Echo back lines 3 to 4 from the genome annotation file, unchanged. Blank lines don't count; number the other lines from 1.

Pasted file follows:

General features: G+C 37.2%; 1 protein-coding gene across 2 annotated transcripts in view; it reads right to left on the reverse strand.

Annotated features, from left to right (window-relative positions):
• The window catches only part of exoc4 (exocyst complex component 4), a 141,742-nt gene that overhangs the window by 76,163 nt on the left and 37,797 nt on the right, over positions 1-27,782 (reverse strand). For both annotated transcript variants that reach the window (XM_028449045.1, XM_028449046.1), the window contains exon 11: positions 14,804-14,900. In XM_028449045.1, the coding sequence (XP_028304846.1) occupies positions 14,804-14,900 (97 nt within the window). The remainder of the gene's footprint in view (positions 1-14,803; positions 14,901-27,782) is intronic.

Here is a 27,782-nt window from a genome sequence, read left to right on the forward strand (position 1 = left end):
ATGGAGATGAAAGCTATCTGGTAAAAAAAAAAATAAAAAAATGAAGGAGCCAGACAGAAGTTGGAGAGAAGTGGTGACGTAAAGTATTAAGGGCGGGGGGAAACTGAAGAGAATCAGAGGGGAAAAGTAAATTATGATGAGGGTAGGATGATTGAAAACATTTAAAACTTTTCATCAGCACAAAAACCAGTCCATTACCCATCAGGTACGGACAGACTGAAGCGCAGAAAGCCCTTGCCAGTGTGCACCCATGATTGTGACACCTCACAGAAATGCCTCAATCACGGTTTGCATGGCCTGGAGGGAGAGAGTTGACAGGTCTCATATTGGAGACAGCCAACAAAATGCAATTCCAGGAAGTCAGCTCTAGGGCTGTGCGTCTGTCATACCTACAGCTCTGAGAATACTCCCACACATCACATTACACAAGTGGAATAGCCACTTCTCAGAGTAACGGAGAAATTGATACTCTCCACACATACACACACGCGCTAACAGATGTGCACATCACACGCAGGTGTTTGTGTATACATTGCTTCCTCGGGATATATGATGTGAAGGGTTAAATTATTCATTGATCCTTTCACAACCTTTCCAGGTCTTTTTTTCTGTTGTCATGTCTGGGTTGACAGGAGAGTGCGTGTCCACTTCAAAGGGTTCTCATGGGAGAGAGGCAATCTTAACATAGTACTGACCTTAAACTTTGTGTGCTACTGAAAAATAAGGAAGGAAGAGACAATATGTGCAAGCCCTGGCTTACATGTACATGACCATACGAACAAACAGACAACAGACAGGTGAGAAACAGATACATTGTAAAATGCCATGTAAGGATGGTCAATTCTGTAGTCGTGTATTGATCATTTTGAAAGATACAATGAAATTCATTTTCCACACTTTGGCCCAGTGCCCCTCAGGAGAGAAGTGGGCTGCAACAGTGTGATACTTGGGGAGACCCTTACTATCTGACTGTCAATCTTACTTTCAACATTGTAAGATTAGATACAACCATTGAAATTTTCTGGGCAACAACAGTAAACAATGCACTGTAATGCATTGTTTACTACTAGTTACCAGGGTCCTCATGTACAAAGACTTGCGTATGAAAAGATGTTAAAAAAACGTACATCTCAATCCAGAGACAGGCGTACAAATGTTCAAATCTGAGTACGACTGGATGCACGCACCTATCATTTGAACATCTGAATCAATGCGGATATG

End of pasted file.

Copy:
• The window catches only part of exoc4 (exocyst complex component 4), a 141,742-nt gene that overhangs the window by 76,163 nt on the left and 37,797 nt on the right, over positions 1-27,782 (reverse strand). For both annotated transcript variants that reach the window (XM_028449045.1, XM_028449046.1), the window contains exon 11: positions 14,804-14,900. In XM_028449045.1, the coding sequence (XP_028304846.1) occupies positions 14,804-14,900 (97 nt within the window). The remainder of the gene's footprint in view (positions 1-14,803; positions 14,901-27,782) is intronic.

Here is a 27,782-nt window from a genome sequence, read left to right on the forward strand (position 1 = left end):